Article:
Socio-demographic characteristics of study population

The average age of 45.76 ± 7.7 reported in our study was higher than the 43.23 (SD 8.23) years ± reported by Kouam, et al. in Yaoundé [11]. However, others have reported an average age for hysterectomy of 49.9 ± 12.6 years [17,20] although that for abdominal hysterectomy was 45.3 ± 7.4 [20].

This may have an impact on the reproductive health of the population since the menopausal age in Cameroon is around the fifties. Therefore there is need to look for alternative methods to manage these patients because majority of these women by the time of surgery had one to two children. The recent introduction of selective progesterone receptor modulators (SPRMs) such as ulipristal acetate (UPA) and aromatase inhibitors has added more possibilities to the medical options of treatment. Uterine artery embolization (UAE) has now been well recognized as a uterine-sparing (fertility-preserving) method of treating fibroids. More recently, the introduction of ultrasound waves (MRgFUS) or radiofrequency (VizAblate and Acessa) for uterine fibroid ablation has added to the options of minimal access treatment [21,22]. However, most of these treatment modalities for uterine fibroids are not yet accessible to the Cameroon population. Firstly, they are too costly for the average Cameroonian and secondly, most hospitals do not have the technical and financial know-how to offer these services to their clients.

The main diagnosis for hysterectomies was multiple uterine fibroids accompanied with heavy and prolonged menstrual flow. This is consistent with other studies that report that uterine fibroids are the most common indication for hysterectomy in the USA [21]. A study carried out in the USA with randomly selected women between the ages of 35 and 49 years (who were screened by self-report, medical record, and sonography) showed that the incidence of uterine fibroids by age 35 was 60% among African-American women, increasing to > 80% by age 50, whereas Caucasian women showed an incidence of 40% by age 35, and almost 70% by age 50 [21]. This corroborates studies that report that uterine fibroids are more frequently found among the black race [23].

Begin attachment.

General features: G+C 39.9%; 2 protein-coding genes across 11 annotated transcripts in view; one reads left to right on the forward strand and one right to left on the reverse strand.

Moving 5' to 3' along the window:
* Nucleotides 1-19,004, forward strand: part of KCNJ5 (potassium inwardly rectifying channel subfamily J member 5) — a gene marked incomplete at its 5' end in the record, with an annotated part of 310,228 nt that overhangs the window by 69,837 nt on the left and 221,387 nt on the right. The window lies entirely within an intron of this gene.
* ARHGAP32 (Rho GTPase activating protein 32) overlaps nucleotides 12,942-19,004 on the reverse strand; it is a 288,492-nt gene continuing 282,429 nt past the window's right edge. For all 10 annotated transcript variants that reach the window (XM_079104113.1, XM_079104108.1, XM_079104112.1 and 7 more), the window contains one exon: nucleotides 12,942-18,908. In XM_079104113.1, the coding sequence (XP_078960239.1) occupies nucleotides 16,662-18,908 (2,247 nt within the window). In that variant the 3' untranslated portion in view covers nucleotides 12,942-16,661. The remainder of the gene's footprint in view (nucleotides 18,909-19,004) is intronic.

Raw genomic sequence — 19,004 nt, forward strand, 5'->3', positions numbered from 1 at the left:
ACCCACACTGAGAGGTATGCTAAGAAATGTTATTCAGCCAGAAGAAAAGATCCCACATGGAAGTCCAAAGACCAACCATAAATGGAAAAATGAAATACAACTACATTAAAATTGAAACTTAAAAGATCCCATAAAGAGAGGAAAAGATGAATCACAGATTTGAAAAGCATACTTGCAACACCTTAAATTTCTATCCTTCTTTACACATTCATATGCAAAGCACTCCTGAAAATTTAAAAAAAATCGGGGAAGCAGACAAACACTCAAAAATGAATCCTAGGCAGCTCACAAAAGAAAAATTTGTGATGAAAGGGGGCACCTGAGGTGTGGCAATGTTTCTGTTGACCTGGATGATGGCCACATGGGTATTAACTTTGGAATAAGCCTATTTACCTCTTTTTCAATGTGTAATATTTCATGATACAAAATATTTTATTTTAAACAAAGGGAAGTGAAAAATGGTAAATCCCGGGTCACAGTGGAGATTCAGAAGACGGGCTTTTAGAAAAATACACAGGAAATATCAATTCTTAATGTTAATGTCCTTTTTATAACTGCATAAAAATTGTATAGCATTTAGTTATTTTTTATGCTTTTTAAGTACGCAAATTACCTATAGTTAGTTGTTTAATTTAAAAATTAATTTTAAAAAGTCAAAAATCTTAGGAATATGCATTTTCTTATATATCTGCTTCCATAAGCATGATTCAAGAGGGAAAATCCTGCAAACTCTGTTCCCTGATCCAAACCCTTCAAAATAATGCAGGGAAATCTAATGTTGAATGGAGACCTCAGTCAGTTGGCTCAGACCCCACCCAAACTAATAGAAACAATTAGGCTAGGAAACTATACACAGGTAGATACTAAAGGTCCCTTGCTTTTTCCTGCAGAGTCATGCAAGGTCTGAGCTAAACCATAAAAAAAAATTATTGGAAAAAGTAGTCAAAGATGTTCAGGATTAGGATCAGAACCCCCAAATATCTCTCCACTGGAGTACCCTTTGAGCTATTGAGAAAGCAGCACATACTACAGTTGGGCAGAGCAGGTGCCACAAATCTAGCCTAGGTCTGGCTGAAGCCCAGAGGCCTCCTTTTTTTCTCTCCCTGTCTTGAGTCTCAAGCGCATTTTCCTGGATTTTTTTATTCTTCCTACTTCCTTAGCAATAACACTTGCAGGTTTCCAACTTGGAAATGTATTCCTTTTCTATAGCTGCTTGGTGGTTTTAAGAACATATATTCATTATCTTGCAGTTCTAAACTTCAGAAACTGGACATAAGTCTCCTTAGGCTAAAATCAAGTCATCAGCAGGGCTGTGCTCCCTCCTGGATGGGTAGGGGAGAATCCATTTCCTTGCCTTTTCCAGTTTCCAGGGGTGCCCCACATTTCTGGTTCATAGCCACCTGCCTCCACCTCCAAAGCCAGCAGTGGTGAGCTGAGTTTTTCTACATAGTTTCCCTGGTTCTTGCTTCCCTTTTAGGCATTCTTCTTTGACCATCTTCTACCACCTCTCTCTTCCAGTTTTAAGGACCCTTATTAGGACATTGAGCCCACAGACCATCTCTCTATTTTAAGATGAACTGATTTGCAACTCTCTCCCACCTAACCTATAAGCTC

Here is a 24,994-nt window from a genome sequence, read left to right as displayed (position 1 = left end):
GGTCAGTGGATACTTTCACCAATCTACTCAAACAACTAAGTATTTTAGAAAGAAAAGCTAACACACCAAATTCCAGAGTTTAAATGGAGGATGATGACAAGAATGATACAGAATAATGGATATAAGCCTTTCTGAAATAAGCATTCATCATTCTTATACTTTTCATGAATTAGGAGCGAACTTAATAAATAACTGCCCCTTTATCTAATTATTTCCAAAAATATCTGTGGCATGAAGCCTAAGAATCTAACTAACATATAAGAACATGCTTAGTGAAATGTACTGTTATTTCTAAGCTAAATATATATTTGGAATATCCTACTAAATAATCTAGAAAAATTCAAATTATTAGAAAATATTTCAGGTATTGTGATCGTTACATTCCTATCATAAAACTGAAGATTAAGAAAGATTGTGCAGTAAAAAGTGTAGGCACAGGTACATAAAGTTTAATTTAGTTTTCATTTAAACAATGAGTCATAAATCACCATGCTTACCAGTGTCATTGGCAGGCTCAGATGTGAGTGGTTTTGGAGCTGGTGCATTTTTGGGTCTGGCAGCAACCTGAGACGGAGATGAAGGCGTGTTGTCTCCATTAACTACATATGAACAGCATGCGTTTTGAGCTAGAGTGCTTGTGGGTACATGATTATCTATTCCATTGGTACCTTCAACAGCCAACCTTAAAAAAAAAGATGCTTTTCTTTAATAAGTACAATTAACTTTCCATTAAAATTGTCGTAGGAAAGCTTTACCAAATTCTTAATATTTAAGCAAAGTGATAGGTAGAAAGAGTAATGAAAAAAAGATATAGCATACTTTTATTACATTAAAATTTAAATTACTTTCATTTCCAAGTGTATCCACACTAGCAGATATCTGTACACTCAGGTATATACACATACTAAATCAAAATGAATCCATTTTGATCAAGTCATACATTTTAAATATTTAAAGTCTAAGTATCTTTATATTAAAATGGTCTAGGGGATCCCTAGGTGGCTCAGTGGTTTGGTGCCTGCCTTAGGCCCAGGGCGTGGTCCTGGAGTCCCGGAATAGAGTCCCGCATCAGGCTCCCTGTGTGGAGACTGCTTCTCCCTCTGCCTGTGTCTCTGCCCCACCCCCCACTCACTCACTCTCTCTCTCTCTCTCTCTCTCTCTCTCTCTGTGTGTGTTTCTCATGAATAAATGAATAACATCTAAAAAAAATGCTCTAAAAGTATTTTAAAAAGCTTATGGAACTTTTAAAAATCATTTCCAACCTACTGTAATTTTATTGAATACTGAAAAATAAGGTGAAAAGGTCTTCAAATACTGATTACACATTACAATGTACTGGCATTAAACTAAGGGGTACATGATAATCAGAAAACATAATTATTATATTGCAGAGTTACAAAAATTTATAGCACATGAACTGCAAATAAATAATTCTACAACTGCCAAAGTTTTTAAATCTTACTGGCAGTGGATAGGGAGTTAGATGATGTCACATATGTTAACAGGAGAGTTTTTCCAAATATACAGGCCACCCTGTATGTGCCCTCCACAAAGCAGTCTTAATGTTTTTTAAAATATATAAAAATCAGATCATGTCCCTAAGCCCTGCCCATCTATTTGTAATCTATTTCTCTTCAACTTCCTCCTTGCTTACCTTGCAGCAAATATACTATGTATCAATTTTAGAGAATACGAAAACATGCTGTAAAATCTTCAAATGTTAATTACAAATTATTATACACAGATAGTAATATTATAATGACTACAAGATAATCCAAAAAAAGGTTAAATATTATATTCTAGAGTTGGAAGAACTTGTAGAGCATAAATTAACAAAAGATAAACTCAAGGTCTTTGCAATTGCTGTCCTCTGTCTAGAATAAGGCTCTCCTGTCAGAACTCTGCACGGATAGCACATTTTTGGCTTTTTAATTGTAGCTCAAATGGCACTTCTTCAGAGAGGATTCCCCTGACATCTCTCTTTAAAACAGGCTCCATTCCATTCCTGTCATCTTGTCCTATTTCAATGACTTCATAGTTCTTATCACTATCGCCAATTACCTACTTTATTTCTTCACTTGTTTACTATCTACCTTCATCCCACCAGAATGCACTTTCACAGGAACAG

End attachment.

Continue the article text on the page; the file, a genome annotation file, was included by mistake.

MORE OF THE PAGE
Types of hysterectomy performed

Total abdominal hysterectomy has been the main type of hysterectomy performed in our Department. The reason for this trend has been because patients come to the hospital relatively late and in acute conditions of anemic or hemodynamic instability. Such patients will not be suitable for laparoscopic or vaginal surgery. In addition, a good number of gynecologists in our Department have not acquired training to perform both laparoscopic and vaginal hysterectomy. It is noteworthy that with the advent of the new technologies for treating uterine fibroids, there is competition amongst physicians in high-income countries to adapt to the new surgical instruments and improve on their surgical skills. In the same light, the administrative staff of hospitals in most high-income countries serves as drivers to foster or boost this trend by providing appropriate medical equipment to gynecologists. This has not been the case in the Douala General Hospital and other hospitals in low-income countries. There is lack of an appropriate maintenance policy that safeguards the constant functioning of medical equipment at the Douala General Hospital. It is not unusual to temporarily suspend laparoscopic surgery for some time because of lack of an essential instrument like the bipolar forceps. Other pitfalls are the lack of continuous medical training/refresher courses that could help upgrade medical practitioners, and the lack of collaboration among gynecologists that impedes transfer of knowledge. Besides, gynecologists in our Department have been trained in different residency programs from different countries and their skills/competences in performing hysterectomies differ considerably. This is not consistent with other studies that have reported homogeneity in training and practice in their hospitals leading to a high technicality index in performing hysterectomies. The study carried out in Quebec, Canada, showed that the proportion of hysterectomies done by laparoscopy increased over the years while vaginal hysterectomies remained stable. Therefore, the number of abdominal hysterectomies was declining and the technicality index was increasing in Quebec. This was attributed to an increased use of medical alternatives and the presence of gynecologists better trained in advanced laparoscopic surgery [24,25].

The mean hospital length of stay for laparoscopic hysterectomy in our study was comparable with that of vaginal hysterectomy. The reason for this was because at the time of this analysis we were less experienced with the practice of laparoscopic hysterectomy; we therefore preferred to observe the patients longer than usual in hospital. However, women who underwent abdominal hysterectomy had the longest hospital length of stay. This was consistent with other studies that reported that non-descent vaginal hysterectomy (NDVH) should be the procedure of choice unless contra-indicated. Not only is it the least time consuming and also has the least intra-operative and post-operative complication rate, it is equally cost-effective and cosmetically appealing [26]. Radical hysterectomy for cervical cancer was recorded in only 3.9% cases. The reason for this low value is because patients come to hospital with advanced stage diseases that are suitable for radiation or adjuvant chemotherapy. This has been reported in other studies [27].